ISTANBUL // The prospect of a broader military confrontation between Turkey and Syria drew closer yesterday, as prime minister Recep Tayyip Erdogan announced his government was "preparing for all eventualities" and Nato declared it was ready to come to Ankara's defence.
Anders Fogh Rasmussen, head of the 28-member North Atlantic Treaty Organisation, said that Ankara could rely on the European military alliance, which had "all necessary plans in place to protect and defend Turkey if necessary".
At the same time, Mr Rasmussen appealed to all parties involved to show restraint and avoid a further escalation in the crisis, saying he hoped Nato military intervention would not be required in a war that has already left more than 32,000 people, mostly civilians, dead.
Nato ambassadors threw their support behind Turkey in an emergency meeting last week after Syrian shells struck a border town in Turkey killing five civilians. The neighbours have repeatedly exchanged fire since then, the most serious outbreak of cross-border violence since Syria's revolt against president Bashar Al Assad erupted 18 months ago. With Ankara's blessing, anti-Assad rebels are operating from camps inside Turkey.
As Mr Rasmussen assured Turkey of Nato support, Mr Erdogan defended his government's decision to order a military build-up along the already tense Syrian border.
"Nothing will remain without retaliation from now on," Mr Erdogan told his ruling Justice and Development Party (AKP) in Ankara in a televised address. "We are preparing for all eventualities."
The premier said Necdet Ozel, the chief of general staff, had travelled to the border region to inspect troops and oversee military preparations there. Turkish media reported the military was moving additional tanks and fighter planes closer to the frontier.
Sections of the 900-kilometre long border are showing signs of becoming a tinderbox. Besides fighting between Syrian forces and anti-Assad insurgents on the one hand and Turkish and Syrian artillery batteries on the other, up to 100,000 Syrian refugees are holed up on the Turkish side of the border, exceeding Ankara's ability to cope, according to Mr Erdogan.
An additional 8,000 Syrians are stranded on the Syrian side of the frontier because there was no place for them in overcrowded Turkish camps, a Turkish official, who wished to remain anonymous, said. He said the Syrians were receiving humanitarian aid from Turkish aid workers on the border itself.
On Monday, Abdullah Gul, the Turkish president, described Syria's civil war and its regional impact as the "worst-case scenario that we have all been dreading".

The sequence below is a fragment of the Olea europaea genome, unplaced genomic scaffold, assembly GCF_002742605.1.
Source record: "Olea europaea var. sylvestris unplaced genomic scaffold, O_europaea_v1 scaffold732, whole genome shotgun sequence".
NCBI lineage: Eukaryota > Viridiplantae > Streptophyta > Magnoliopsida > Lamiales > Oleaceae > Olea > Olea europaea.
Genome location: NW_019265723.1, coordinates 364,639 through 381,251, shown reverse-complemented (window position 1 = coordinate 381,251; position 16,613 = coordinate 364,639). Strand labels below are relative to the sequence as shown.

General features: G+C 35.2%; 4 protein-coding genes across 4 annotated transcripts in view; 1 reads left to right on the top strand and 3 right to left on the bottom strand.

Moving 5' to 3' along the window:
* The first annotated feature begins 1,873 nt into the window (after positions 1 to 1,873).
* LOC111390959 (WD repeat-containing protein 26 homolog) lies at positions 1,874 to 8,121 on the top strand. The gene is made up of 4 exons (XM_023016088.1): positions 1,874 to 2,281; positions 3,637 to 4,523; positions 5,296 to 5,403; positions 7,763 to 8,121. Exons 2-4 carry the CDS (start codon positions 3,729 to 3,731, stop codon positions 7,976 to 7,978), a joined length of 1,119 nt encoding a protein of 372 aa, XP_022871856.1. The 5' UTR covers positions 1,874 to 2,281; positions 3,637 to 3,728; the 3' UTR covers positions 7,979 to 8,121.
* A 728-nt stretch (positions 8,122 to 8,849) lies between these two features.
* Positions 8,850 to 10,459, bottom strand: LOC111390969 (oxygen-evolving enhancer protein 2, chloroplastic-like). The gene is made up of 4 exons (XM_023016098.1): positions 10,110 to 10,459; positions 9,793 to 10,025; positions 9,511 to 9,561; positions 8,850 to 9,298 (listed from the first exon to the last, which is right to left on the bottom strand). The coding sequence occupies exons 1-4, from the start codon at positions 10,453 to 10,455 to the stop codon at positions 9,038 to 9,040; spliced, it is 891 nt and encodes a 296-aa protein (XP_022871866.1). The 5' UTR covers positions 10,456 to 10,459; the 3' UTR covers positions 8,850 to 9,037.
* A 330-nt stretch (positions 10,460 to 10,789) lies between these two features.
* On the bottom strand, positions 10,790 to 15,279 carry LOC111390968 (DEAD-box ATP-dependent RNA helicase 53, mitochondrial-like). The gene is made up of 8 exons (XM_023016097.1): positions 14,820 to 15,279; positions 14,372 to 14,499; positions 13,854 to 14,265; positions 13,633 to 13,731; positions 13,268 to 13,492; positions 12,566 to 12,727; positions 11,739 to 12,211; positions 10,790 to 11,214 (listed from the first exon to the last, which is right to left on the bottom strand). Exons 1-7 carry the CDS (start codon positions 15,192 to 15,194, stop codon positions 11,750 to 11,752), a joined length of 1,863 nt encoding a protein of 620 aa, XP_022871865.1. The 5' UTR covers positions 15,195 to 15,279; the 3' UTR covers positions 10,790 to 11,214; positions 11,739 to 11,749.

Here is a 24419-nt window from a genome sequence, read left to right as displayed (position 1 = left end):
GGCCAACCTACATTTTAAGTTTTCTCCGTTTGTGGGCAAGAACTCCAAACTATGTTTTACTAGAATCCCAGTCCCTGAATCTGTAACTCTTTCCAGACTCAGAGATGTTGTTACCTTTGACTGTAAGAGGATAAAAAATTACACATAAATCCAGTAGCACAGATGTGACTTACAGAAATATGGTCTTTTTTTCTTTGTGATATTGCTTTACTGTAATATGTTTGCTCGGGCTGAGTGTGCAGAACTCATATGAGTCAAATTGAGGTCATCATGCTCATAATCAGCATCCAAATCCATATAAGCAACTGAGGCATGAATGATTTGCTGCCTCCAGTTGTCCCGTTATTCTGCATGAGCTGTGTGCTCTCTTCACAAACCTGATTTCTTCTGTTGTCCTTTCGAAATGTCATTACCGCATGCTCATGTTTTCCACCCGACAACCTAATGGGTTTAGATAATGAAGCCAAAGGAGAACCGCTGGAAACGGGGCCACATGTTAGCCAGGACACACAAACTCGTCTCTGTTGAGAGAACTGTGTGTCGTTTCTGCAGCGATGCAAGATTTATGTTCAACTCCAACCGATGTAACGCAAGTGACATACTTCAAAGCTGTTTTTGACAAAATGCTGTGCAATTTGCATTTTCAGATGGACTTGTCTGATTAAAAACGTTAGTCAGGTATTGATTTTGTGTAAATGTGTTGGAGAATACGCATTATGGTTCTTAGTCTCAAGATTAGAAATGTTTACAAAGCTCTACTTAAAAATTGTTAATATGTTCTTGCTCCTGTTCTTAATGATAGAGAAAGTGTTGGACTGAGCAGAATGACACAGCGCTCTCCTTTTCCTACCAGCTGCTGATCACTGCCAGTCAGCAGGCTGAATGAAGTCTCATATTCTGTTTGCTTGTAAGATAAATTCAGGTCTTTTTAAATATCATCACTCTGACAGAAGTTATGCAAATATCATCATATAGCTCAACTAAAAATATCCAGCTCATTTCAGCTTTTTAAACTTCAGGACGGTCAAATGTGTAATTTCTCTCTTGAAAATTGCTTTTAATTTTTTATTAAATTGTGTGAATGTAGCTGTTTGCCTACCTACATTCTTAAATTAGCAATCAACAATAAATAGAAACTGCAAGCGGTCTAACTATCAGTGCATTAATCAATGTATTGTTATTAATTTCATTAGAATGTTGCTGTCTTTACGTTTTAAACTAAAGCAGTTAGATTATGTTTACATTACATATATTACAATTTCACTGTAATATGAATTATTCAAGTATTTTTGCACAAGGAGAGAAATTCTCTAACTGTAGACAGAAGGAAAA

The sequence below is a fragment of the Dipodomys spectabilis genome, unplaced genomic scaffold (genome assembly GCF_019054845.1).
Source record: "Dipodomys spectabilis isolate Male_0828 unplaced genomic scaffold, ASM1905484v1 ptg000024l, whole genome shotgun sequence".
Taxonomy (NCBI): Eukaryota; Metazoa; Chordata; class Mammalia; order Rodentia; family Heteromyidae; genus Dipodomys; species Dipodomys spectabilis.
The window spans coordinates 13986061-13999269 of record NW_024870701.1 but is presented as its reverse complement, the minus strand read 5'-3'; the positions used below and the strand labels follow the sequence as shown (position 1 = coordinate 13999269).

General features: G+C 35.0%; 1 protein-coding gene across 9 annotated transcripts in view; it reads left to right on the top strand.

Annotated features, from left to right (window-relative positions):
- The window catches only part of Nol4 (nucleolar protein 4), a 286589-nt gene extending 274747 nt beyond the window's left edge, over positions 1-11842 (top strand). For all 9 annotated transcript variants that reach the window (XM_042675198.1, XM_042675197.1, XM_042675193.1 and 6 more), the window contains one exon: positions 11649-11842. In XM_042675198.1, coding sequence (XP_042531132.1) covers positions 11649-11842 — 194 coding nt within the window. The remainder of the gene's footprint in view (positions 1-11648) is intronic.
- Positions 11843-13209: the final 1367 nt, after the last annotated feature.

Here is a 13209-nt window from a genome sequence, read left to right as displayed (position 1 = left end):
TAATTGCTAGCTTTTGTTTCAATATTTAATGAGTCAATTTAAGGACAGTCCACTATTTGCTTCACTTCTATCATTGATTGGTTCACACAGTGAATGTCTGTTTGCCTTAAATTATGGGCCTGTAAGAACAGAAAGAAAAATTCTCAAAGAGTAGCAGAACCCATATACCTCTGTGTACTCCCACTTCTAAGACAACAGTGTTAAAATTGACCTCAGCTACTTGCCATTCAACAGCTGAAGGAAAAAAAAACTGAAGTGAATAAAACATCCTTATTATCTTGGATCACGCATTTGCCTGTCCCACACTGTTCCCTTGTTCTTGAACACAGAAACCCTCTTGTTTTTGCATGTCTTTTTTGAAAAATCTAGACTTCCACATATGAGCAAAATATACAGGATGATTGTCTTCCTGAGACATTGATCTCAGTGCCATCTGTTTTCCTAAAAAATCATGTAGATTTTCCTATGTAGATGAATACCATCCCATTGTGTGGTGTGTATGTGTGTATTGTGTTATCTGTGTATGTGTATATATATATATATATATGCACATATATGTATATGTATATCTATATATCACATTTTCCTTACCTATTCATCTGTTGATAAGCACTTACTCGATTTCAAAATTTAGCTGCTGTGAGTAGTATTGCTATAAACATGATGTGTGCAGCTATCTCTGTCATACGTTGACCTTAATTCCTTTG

"Sooner rather than later there will be change, a transition," he predicted. "Our only hope is that this happens before more blood is shed, and before Syria self-destructs more than it already has."
In his speech to fellow party members yesterday, Mr Erdogan echoed the sentiment yesterday.
"Assad is finished," Mr Erdogan said. "At the moment, Assad can keep standing only on crutches," he added. "When the crutches fall, so will he."
Turkey, a former ally of Syria, has become one of Mr Al Assad's fiercest critics. The Ankara government has called on the Syrian president to step down and last weekend floated the idea to let the vice president Farouk Al Sharaa take over as leader of a transitional government.
"It could be a way out," a Turkish government official, who spoke on condition of anonymity, said yesterday. "There should be people who have no blood on their hands to manage a transition."
The official said the Turkish government was talking to several sides about the issue, adding that international Syria envoy Lakhdar Brahimi was expected in Ankara for talks next week.
Members of the Syrian opposition reacted positively to the prospect of a transitional government led by Mr Al Sharaa.
"I don't mind him as a temporary solution," Molham Al Drobi, a leading member of the Syrian National Council (SNC), an opposition umbrella group, said yesterday. He said the SNC general assembly would talk about the issue at a four-day meeting in Doha starting on October 17.
Abdulbaset Saida, the SNC president, said on Monday that Mr Al Sharaa would be a possibility because he apparently had not played a role in the government crackdown against the opposition, according to Associated Press.
Bassam Dade, an adviser to the Free Syrian Army, the main rebel force fighting Mr Assad's government troops in Syria, also welcomed the proposal. It was "the best way" to end Mr Al Assad's rule, Turkey's semi-official Anadolu news agency quoted Mr Dade as saying in Cairo.
* With agencies